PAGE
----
No one likes heating the house in the summer by turning on the oven and I’m no exception. I also look for any opportunity to prepare food that doesn’t include using my *%$!!*!! electric stove; is there a cook out there that actually prefers these things? Plus, energy, whatever we may like to think, is not exactly an endless resource – and it’s expensive! Anyway, our sunny Utah summers offer plenty of sunshine to use our solar oven and I try to take advantage of them as much as possible. In fact, my area of Utah has over two hundred days on average that are sunny, which includes winter, although I have yet to trudge out in the snow to use it come December. I’m a native Californian and still majorly wussy about snow.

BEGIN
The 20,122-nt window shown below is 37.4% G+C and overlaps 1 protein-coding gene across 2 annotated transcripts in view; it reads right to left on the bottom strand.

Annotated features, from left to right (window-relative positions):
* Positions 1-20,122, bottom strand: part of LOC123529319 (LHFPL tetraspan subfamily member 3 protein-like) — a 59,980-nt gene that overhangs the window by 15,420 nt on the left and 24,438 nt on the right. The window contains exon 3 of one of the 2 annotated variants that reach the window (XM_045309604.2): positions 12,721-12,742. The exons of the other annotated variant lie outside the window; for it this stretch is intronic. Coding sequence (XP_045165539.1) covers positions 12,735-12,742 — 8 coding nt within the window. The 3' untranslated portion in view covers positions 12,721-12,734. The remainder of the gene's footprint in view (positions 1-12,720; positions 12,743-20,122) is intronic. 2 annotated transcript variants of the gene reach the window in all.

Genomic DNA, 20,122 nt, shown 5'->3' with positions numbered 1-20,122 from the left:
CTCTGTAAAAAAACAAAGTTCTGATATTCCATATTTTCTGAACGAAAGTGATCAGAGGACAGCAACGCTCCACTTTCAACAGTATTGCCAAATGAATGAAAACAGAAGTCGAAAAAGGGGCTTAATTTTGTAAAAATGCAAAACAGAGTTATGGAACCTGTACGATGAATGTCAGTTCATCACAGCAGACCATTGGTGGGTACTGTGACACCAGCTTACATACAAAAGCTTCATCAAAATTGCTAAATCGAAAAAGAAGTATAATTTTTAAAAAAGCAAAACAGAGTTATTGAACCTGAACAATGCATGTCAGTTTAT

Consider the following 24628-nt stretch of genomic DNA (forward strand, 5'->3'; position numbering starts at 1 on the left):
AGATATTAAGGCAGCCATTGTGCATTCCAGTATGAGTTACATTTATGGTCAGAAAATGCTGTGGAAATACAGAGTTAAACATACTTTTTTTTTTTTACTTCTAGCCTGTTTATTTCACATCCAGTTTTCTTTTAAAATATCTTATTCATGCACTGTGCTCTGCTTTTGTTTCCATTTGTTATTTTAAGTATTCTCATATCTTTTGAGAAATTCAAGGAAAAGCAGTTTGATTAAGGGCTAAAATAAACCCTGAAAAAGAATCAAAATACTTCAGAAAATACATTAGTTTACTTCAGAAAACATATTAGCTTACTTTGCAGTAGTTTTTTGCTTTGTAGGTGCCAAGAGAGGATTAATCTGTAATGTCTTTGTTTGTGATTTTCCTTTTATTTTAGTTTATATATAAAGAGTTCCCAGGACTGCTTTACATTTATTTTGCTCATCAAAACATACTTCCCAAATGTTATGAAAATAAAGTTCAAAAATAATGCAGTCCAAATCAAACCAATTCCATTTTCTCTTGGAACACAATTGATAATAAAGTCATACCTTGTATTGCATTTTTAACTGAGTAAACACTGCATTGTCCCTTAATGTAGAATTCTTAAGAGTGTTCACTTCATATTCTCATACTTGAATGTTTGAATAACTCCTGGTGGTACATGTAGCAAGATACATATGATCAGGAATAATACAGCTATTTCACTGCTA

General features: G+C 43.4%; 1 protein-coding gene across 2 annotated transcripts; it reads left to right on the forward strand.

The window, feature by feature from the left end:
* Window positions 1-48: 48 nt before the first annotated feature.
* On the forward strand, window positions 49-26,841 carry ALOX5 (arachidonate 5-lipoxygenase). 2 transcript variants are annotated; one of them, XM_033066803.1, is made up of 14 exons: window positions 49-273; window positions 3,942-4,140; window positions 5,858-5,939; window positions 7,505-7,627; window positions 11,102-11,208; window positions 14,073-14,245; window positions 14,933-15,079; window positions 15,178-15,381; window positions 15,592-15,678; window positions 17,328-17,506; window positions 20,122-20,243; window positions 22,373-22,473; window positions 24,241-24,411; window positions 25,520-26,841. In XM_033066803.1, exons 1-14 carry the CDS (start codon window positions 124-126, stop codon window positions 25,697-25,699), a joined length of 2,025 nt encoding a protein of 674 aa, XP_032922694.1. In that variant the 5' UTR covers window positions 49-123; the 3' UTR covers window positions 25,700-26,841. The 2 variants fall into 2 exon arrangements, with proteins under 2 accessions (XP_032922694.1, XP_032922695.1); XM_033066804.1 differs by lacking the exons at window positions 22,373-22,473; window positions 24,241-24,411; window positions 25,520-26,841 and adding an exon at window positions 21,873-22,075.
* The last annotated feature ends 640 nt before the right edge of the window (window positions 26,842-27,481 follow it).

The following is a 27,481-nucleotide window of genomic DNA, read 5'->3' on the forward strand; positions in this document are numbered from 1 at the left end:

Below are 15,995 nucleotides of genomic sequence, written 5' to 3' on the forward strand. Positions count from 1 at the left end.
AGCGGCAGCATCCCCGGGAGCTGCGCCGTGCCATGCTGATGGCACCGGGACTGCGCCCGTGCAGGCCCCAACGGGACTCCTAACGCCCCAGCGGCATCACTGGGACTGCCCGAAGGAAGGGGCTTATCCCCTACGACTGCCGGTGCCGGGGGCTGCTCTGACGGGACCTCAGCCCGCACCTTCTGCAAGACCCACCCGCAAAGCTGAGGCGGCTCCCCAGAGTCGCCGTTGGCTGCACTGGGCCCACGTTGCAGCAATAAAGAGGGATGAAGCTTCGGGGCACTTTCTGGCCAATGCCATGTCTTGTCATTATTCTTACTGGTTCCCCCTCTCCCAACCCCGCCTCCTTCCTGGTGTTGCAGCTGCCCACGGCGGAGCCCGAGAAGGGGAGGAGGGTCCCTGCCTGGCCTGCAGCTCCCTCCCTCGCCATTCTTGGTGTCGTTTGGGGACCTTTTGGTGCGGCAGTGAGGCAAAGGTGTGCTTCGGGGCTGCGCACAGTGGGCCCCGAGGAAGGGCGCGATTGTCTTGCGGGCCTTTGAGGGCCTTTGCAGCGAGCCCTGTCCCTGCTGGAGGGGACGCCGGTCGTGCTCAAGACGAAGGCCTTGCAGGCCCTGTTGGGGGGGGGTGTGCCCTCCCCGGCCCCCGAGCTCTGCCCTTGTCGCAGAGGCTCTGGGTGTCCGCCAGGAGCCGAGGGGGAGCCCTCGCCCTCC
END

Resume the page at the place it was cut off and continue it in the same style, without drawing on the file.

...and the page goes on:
Anyway, we purchased an SOS Sport solar oven a few years ago and have enjoyed learning how to use it. It’s a very basic solar oven, no frills and operates like they all do on the idea of catching the suns rays to pull heat into the box/oven in order to cook your food without needing power – well, power you pay for, anyway. Solar ovens are like slow cookers that don’t require any electricity to run. For best results, you usually preheat it, like any oven, but that just means setting it out in the sun about a half hour to an hour before you need to use it. We’ve cooked all kinds of things in ours from fish to soup to bread to “boiled” eggs. A really neat feature of this kind of cooking is that, unless you go off and leave for a really long time, you don’t burn food cooked in a solar oven. The SOS is light and easy to use, with only a few parts. The main body is a black box that has a plastic lid that attaches with six metal clasps so it doesn’t blow away in the wind and so wayward kiddos don’t get into a hot oven. There’s also a sun shield that attaches with spring clasps to magnify the sun’s heat and draw it into your oven.